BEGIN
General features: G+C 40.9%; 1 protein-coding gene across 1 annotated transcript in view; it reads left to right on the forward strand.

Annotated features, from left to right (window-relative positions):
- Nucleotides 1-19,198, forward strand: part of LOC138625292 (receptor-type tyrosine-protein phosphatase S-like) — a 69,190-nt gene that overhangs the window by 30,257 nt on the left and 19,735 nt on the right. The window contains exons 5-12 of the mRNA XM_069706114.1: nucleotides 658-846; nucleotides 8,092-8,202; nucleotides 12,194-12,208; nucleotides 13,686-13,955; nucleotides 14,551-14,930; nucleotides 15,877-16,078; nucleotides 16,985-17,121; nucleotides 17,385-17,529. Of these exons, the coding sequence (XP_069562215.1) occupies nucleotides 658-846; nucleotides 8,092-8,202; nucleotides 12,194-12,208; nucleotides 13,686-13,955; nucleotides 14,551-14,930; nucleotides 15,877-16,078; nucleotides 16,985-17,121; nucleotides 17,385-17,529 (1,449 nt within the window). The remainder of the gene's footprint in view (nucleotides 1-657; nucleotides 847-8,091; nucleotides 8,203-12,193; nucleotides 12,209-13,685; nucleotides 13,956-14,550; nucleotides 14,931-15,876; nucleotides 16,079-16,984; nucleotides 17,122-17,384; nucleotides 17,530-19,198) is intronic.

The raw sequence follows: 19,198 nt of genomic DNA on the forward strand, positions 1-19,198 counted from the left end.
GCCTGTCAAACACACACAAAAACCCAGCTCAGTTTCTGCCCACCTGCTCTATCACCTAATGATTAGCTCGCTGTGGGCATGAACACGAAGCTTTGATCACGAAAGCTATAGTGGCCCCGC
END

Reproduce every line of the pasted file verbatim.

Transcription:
General features: G+C 40.9%; 1 protein-coding gene across 1 annotated transcript in view; it reads left to right on the forward strand.

Annotated features, from left to right (window-relative positions):
- Nucleotides 1-19,198, forward strand: part of LOC138625292 (receptor-type tyrosine-protein phosphatase S-like) — a 69,190-nt gene that overhangs the window by 30,257 nt on the left and 19,735 nt on the right. The window contains exons 5-12 of the mRNA XM_069706114.1: nucleotides 658-846; nucleotides 8,092-8,202; nucleotides 12,194-12,208; nucleotides 13,686-13,955; nucleotides 14,551-14,930; nucleotides 15,877-16,078; nucleotides 16,985-17,121; nucleotides 17,385-17,529. Of these exons, the coding sequence (XP_069562215.1) occupies nucleotides 658-846; nucleotides 8,092-8,202; nucleotides 12,194-12,208; nucleotides 13,686-13,955; nucleotides 14,551-14,930; nucleotides 15,877-16,078; nucleotides 16,985-17,121; nucleotides 17,385-17,529 (1,449 nt within the window). The remainder of the gene's footprint in view (nucleotides 1-657; nucleotides 847-8,091; nucleotides 8,203-12,193; nucleotides 12,209-13,685; nucleotides 13,956-14,550; nucleotides 14,931-15,876; nucleotides 16,079-16,984; nucleotides 17,122-17,384; nucleotides 17,530-19,198) is intronic.

The raw sequence follows: 19,198 nt of genomic DNA on the forward strand, positions 1-19,198 counted from the left end.
GCCTGTCAAACACACACAAAAACCCAGCTCAGTTTCTGCCCACCTGCTCTATCACCTAATGATTAGCTCGCTGTGGGCATGAACACGAAGCTTTGATCACGAAAGCTATAGTGGCCCCGC